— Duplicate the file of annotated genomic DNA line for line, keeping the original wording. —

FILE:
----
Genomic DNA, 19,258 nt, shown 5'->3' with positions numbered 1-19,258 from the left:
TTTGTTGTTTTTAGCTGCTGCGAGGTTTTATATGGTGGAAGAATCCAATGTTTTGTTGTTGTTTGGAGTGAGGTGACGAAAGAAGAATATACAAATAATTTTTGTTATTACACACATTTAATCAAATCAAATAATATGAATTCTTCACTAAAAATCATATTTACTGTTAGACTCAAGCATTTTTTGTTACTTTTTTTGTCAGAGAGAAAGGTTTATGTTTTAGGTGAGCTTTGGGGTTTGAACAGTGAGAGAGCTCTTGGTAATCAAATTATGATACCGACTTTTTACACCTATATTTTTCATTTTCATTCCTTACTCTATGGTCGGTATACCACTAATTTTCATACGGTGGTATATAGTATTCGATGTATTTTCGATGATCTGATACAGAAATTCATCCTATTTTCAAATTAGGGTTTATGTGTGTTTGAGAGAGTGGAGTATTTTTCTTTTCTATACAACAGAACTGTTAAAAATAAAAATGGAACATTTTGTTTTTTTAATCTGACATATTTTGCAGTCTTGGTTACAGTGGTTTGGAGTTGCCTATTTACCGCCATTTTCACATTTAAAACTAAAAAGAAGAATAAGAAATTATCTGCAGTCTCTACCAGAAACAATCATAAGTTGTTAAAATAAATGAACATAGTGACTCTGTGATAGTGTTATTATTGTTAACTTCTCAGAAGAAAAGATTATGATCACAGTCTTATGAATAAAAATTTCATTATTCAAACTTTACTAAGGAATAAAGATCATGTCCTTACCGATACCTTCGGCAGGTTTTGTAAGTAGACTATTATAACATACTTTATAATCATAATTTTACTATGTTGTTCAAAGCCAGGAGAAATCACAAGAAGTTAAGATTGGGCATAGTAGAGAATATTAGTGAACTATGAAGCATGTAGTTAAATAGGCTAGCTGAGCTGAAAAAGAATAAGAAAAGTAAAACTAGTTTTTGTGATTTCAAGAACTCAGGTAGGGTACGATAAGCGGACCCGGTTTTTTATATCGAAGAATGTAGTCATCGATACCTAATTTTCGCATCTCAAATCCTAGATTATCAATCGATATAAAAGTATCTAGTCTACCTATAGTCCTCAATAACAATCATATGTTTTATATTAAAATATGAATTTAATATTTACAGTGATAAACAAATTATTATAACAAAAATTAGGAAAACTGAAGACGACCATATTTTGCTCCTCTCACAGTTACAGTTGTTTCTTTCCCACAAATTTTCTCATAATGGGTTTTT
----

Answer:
Genomic DNA, 19,258 nt, shown 5'->3' with positions numbered 1-19,258 from the left:
TTTGTTGTTTTTAGCTGCTGCGAGGTTTTATATGGTGGAAGAATCCAATGTTTTGTTGTTGTTTGGAGTGAGGTGACGAAAGAAGAATATACAAATAATTTTTGTTATTACACACATTTAATCAAATCAAATAATATGAATTCTTCACTAAAAATCATATTTACTGTTAGACTCAAGCATTTTTTGTTACTTTTTTTGTCAGAGAGAAAGGTTTATGTTTTAGGTGAGCTTTGGGGTTTGAACAGTGAGAGAGCTCTTGGTAATCAAATTATGATACCGACTTTTTACACCTATATTTTTCATTTTCATTCCTTACTCTATGGTCGGTATACCACTAATTTTCATACGGTGGTATATAGTATTCGATGTATTTTCGATGATCTGATACAGAAATTCATCCTATTTTCAAATTAGGGTTTATGTGTGTTTGAGAGAGTGGAGTATTTTTCTTTTCTATACAACAGAACTGTTAAAAATAAAAATGGAACATTTTGTTTTTTTAATCTGACATATTTTGCAGTCTTGGTTACAGTGGTTTGGAGTTGCCTATTTACCGCCATTTTCACATTTAAAACTAAAAAGAAGAATAAGAAATTATCTGCAGTCTCTACCAGAAACAATCATAAGTTGTTAAAATAAATGAACATAGTGACTCTGTGATAGTGTTATTATTGTTAACTTCTCAGAAGAAAAGATTATGATCACAGTCTTATGAATAAAAATTTCATTATTCAAACTTTACTAAGGAATAAAGATCATGTCCTTACCGATACCTTCGGCAGGTTTTGTAAGTAGACTATTATAACATACTTTATAATCATAATTTTACTATGTTGTTCAAAGCCAGGAGAAATCACAAGAAGTTAAGATTGGGCATAGTAGAGAATATTAGTGAACTATGAAGCATGTAGTTAAATAGGCTAGCTGAGCTGAAAAAGAATAAGAAAAGTAAAACTAGTTTTTGTGATTTCAAGAACTCAGGTAGGGTACGATAAGCGGACCCGGTTTTTTATATCGAAGAATGTAGTCATCGATACCTAATTTTCGCATCTCAAATCCTAGATTATCAATCGATATAAAAGTATCTAGTCTACCTATAGTCCTCAATAACAATCATATGTTTTATATTAAAATATGAATTTAATATTTACAGTGATAAACAAATTATTATAACAAAAATTAGGAAAACTGAAGACGACCATATTTTGCTCCTCTCACAGTTACAGTTGTTTCTTTCCCACAAATTTTCTCATAATGGGTTTTT